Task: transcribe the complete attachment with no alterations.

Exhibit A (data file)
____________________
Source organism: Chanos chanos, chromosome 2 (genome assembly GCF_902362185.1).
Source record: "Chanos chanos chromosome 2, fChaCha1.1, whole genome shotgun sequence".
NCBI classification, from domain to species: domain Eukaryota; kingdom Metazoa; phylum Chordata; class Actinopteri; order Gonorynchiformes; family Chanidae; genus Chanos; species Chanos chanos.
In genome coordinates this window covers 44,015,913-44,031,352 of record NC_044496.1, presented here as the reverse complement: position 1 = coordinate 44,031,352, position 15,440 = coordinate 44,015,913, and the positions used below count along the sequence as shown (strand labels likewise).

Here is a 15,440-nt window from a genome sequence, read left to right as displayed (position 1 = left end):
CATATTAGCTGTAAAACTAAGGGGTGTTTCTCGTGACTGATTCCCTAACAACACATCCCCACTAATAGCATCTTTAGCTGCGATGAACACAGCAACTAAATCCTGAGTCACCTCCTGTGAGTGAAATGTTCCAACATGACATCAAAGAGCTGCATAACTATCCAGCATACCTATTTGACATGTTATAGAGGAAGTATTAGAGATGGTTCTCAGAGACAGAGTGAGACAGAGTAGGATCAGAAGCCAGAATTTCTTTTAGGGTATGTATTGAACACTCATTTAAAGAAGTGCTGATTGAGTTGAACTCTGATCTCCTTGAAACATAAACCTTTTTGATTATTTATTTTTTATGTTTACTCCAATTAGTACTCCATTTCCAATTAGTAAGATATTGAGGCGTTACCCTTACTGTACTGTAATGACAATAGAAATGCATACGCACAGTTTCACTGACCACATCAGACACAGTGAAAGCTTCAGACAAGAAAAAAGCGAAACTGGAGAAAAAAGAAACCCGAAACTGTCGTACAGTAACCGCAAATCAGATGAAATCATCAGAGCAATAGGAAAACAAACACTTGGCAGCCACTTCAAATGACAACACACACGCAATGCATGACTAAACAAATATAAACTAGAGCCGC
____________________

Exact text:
Source organism: Chanos chanos, chromosome 2 (genome assembly GCF_902362185.1).
Source record: "Chanos chanos chromosome 2, fChaCha1.1, whole genome shotgun sequence".
NCBI classification, from domain to species: domain Eukaryota; kingdom Metazoa; phylum Chordata; class Actinopteri; order Gonorynchiformes; family Chanidae; genus Chanos; species Chanos chanos.
In genome coordinates this window covers 44,015,913-44,031,352 of record NC_044496.1, presented here as the reverse complement: position 1 = coordinate 44,031,352, position 15,440 = coordinate 44,015,913, and the positions used below count along the sequence as shown (strand labels likewise).

Here is a 15,440-nt window from a genome sequence, read left to right as displayed (position 1 = left end):
CATATTAGCTGTAAAACTAAGGGGTGTTTCTCGTGACTGATTCCCTAACAACACATCCCCACTAATAGCATCTTTAGCTGCGATGAACACAGCAACTAAATCCTGAGTCACCTCCTGTGAGTGAAATGTTCCAACATGACATCAAAGAGCTGCATAACTATCCAGCATACCTATTTGACATGTTATAGAGGAAGTATTAGAGATGGTTCTCAGAGACAGAGTGAGACAGAGTAGGATCAGAAGCCAGAATTTCTTTTAGGGTATGTATTGAACACTCATTTAAAGAAGTGCTGATTGAGTTGAACTCTGATCTCCTTGAAACATAAACCTTTTTGATTATTTATTTTTTATGTTTACTCCAATTAGTACTCCATTTCCAATTAGTAAGATATTGAGGCGTTACCCTTACTGTACTGTAATGACAATAGAAATGCATACGCACAGTTTCACTGACCACATCAGACACAGTGAAAGCTTCAGACAAGAAAAAAGCGAAACTGGAGAAAAAAGAAACCCGAAACTGTCGTACAGTAACCGCAAATCAGATGAAATCATCAGAGCAATAGGAAAACAAACACTTGGCAGCCACTTCAAATGACAACACACACGCAATGCATGACTAAACAAATATAAACTAGAGCCGC